The process of Capullo on layouts, Ottley on pencils and McFarlane on inks is an intriguing one, but for my personal tastes I feel like my favorite artist of the three, Ryan Ottley, gets a bit buried in the final results. While the layouts are dynamic and the storytelling sound, the mix of Ottley and McFarlane has produced inconsistent results. As a whole Ottley's work feels lacking without a strong line on top of it and McFarlane's inks seem to lack the finer details that I remember from his past work. It's possible that as they continue to work together the art on the book will improve, but for this first issue the pairing seems to have detracted from both artists' strengths rather than enhancing their weaknesses. I'm not all that crazy about the character design for Haunt. It's not terribly memorable and it is easy to dismiss as a Venom derivative with an over abundance of ectoplasmic jizz.
I also wasn't in love with the coloring on the book. The action sequences looked great, but the rest of the book felt a bit too desaturated and the book looked a bit drab as a result. The lettering sound effects also felt a bit too photoshoppy and pasted in. I was shocked to see a Richard Starkings credit for the lettering.
Even though I'm scoring this issue low, I'm still curious enough that I'm not ruling out trying out the first trade. There's a ton of talent working on this book, eventually I have to believe that they can make something out of this even if I can't imagine what that may be.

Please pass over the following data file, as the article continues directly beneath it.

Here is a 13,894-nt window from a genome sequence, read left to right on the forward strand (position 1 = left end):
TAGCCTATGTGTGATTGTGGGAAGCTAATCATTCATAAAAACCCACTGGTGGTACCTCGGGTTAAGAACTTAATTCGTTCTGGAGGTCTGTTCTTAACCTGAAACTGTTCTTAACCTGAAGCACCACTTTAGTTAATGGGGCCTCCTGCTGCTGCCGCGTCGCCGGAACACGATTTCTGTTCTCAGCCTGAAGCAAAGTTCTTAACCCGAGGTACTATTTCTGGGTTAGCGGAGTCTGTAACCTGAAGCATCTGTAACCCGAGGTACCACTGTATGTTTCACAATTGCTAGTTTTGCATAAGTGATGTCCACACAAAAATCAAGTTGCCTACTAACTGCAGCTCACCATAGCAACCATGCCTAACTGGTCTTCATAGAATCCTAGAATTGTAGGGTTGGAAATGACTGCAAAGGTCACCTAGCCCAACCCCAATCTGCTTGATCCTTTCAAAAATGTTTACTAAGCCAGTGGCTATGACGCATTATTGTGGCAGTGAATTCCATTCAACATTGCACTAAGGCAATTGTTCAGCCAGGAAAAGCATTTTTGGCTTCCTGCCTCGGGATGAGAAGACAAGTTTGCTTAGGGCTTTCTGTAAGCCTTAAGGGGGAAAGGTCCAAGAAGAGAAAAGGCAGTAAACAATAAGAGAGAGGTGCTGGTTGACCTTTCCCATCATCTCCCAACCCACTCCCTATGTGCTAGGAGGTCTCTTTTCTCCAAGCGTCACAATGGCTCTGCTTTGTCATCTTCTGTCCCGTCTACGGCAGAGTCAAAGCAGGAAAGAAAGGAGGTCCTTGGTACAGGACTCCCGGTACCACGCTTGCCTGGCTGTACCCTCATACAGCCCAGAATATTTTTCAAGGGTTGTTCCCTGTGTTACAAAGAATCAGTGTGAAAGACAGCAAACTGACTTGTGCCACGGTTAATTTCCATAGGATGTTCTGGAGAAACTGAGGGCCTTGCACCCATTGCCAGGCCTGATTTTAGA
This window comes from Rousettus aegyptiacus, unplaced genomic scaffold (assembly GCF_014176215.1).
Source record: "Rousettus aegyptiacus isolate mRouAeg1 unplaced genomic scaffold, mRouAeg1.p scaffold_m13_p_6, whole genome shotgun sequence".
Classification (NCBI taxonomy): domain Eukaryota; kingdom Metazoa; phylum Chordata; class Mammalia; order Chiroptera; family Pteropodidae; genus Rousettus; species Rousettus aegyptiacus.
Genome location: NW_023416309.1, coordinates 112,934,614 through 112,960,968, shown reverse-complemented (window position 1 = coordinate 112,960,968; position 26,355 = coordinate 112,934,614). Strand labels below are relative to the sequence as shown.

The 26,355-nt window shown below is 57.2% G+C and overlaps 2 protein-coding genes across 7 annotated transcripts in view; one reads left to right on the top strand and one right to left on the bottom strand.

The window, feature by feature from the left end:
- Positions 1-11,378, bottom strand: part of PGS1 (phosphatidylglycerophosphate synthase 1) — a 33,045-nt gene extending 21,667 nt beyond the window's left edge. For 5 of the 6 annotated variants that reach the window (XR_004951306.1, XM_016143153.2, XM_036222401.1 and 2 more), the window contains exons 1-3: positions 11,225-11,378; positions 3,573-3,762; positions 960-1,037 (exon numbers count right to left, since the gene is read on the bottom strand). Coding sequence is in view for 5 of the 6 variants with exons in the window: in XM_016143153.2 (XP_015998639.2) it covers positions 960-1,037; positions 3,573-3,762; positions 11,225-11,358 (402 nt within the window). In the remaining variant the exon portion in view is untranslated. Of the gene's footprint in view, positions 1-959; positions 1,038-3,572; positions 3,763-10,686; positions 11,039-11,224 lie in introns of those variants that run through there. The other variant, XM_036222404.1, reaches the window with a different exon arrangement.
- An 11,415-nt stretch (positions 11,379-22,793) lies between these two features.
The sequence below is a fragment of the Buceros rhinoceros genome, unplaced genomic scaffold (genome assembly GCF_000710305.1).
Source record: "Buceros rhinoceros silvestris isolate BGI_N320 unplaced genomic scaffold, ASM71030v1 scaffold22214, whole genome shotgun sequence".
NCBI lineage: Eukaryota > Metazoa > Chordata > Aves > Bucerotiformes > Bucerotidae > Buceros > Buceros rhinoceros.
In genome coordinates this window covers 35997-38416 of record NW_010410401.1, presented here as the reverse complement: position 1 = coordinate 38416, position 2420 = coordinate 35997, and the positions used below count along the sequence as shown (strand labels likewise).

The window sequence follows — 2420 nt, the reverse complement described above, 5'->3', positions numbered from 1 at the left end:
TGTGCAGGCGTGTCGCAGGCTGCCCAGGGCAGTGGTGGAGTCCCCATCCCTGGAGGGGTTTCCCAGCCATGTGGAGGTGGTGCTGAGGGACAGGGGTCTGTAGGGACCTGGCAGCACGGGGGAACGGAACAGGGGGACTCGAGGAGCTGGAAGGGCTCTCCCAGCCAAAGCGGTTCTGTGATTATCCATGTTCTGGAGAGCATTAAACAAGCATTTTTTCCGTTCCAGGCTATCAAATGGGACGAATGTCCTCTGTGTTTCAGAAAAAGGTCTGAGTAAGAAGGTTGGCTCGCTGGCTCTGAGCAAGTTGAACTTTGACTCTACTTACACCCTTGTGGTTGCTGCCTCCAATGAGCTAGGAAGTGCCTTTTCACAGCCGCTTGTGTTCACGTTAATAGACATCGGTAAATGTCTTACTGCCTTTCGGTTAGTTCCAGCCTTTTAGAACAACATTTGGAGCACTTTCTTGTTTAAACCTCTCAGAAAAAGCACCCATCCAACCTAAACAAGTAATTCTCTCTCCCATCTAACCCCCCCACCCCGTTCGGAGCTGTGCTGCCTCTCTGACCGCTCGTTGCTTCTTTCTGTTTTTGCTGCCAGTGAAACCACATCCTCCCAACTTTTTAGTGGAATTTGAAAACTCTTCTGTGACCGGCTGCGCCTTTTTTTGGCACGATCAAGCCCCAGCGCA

Not all things in the '90s suck--all the crap made the good stuff stand out. Or made the mediocre stuff seem good, I'm not sure which. I wasn't buying comics for most of the '90s for a lot of other reasons than the quality issue. But having bought back large blocks of '90s comics, much of it is unreadable to me. And some of what's left just doesn't interest me. This book is a lot like some of those comics in the 2nd group--it's just not for me. I felt a déjà vu sneak upon me when reading this, as though I hadn't wanted to read it before now too--by that I mean to say it reminds me of another book that wasn't for me either, but sold a lot of comics, toys, and probably a movie I didn't see either.